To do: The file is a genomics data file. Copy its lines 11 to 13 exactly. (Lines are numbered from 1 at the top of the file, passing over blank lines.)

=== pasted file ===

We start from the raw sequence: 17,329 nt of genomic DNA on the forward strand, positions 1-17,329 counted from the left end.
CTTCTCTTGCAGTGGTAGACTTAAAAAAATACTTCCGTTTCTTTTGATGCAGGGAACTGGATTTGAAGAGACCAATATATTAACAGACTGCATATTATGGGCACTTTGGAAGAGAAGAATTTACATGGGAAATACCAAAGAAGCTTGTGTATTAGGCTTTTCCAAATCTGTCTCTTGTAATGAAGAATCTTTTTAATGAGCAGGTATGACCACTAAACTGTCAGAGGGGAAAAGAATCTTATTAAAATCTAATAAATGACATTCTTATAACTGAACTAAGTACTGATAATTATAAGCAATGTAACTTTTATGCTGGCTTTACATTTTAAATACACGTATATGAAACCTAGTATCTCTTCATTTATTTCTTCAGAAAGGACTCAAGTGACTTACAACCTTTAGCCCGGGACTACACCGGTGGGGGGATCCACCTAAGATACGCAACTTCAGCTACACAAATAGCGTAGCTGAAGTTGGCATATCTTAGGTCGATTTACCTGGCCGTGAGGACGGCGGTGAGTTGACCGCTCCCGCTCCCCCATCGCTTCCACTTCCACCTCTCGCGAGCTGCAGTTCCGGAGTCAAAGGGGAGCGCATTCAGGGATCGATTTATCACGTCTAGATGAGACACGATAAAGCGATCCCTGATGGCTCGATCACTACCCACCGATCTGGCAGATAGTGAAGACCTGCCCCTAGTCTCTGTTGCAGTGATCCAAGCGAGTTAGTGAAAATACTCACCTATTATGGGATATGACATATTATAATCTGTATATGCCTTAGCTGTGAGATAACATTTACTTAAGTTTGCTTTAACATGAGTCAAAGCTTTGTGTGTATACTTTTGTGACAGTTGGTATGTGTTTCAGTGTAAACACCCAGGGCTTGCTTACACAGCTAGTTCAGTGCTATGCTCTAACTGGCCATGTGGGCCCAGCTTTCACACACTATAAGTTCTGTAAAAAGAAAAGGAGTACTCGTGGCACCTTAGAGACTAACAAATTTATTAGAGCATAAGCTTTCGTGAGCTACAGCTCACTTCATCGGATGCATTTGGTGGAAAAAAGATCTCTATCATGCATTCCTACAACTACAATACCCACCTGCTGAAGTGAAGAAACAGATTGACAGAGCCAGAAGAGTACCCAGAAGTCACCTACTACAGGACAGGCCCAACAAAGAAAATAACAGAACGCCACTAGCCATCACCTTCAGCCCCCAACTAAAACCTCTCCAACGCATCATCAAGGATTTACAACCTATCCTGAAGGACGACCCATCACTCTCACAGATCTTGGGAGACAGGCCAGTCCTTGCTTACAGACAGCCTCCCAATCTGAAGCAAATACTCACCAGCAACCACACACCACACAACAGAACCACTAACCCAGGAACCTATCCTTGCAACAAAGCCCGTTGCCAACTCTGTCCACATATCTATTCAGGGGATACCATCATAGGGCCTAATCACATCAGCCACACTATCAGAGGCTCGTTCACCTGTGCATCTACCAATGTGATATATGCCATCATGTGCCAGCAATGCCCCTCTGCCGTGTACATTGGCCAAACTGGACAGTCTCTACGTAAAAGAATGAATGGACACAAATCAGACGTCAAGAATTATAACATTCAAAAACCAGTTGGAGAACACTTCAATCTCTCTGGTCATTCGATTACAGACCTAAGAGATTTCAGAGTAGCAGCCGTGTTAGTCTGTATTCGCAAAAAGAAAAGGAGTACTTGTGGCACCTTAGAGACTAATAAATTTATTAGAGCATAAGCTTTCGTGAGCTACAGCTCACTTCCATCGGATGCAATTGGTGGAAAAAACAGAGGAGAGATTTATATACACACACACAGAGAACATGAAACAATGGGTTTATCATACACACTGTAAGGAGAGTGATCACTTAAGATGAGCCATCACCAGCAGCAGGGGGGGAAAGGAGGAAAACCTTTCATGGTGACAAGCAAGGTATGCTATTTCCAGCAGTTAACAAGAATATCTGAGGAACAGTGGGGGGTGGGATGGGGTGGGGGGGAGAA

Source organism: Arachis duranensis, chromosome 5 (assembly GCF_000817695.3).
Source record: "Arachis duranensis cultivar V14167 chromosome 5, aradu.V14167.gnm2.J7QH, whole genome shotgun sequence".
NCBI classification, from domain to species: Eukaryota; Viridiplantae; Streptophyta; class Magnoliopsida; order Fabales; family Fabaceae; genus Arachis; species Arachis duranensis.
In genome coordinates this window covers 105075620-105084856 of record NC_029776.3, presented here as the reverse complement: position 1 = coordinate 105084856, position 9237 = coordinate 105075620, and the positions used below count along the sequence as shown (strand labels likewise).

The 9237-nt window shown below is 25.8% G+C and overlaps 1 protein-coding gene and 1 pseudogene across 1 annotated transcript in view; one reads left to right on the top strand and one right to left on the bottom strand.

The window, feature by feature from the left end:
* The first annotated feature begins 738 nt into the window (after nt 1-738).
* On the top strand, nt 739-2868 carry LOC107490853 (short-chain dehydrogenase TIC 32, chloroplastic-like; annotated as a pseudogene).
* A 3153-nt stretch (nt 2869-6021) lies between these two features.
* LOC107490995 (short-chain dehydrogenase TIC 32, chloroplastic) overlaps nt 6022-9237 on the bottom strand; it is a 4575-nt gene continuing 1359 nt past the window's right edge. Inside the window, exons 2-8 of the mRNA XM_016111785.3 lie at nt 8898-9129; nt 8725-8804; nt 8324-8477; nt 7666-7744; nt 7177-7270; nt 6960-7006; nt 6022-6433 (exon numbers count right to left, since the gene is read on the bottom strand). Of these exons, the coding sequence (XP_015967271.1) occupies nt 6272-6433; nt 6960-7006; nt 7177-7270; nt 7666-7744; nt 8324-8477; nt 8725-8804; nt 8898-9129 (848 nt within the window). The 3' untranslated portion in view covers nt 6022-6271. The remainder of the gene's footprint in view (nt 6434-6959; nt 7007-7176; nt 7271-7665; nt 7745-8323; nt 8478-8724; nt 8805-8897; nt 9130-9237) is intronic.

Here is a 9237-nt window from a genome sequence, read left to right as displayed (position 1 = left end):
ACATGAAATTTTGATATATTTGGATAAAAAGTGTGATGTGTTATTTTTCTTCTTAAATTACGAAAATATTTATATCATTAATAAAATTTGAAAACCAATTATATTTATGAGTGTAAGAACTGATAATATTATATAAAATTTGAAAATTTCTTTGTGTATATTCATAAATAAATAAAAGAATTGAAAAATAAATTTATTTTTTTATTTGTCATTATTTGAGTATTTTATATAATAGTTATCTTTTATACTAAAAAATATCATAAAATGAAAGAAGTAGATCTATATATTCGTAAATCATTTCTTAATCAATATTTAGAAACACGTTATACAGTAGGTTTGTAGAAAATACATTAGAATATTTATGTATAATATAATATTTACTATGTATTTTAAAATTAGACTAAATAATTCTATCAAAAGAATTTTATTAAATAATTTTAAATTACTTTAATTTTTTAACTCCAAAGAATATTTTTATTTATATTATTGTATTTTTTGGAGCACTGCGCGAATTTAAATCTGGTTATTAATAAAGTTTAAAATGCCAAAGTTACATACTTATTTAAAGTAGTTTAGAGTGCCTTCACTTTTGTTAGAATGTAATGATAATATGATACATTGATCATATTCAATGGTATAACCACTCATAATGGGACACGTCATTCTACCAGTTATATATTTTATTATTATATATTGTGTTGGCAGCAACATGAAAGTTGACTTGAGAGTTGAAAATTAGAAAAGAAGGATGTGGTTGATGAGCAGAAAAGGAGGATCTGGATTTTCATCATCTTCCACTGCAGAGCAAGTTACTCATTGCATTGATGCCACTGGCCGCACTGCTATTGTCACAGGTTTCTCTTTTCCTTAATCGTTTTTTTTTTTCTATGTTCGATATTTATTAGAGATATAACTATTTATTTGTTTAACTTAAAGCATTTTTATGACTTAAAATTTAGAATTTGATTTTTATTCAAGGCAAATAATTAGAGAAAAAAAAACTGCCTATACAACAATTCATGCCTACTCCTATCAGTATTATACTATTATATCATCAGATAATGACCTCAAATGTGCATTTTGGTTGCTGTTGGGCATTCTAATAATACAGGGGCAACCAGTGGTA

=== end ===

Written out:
* A 3153-nt stretch (nt 2869-6021) lies between these two features.
* LOC107490995 (short-chain dehydrogenase TIC 32, chloroplastic) overlaps nt 6022-9237 on the bottom strand; it is a 4575-nt gene continuing 1359 nt past the window's right edge. Inside the window, exons 2-8 of the mRNA XM_016111785.3 lie at nt 8898-9129; nt 8725-8804; nt 8324-8477; nt 7666-7744; nt 7177-7270; nt 6960-7006; nt 6022-6433 (exon numbers count right to left, since the gene is read on the bottom strand). Of these exons, the coding sequence (XP_015967271.1) occupies nt 6272-6433; nt 6960-7006; nt 7177-7270; nt 7666-7744; nt 8324-8477; nt 8725-8804; nt 8898-9129 (848 nt within the window). The 3' untranslated portion in view covers nt 6022-6271. The remainder of the gene's footprint in view (nt 6434-6959; nt 7007-7176; nt 7271-7665; nt 7745-8323; nt 8478-8724; nt 8805-8897; nt 9130-9237) is intronic.

Here is a 9237-nt window from a genome sequence, read left to right as displayed (position 1 = left end):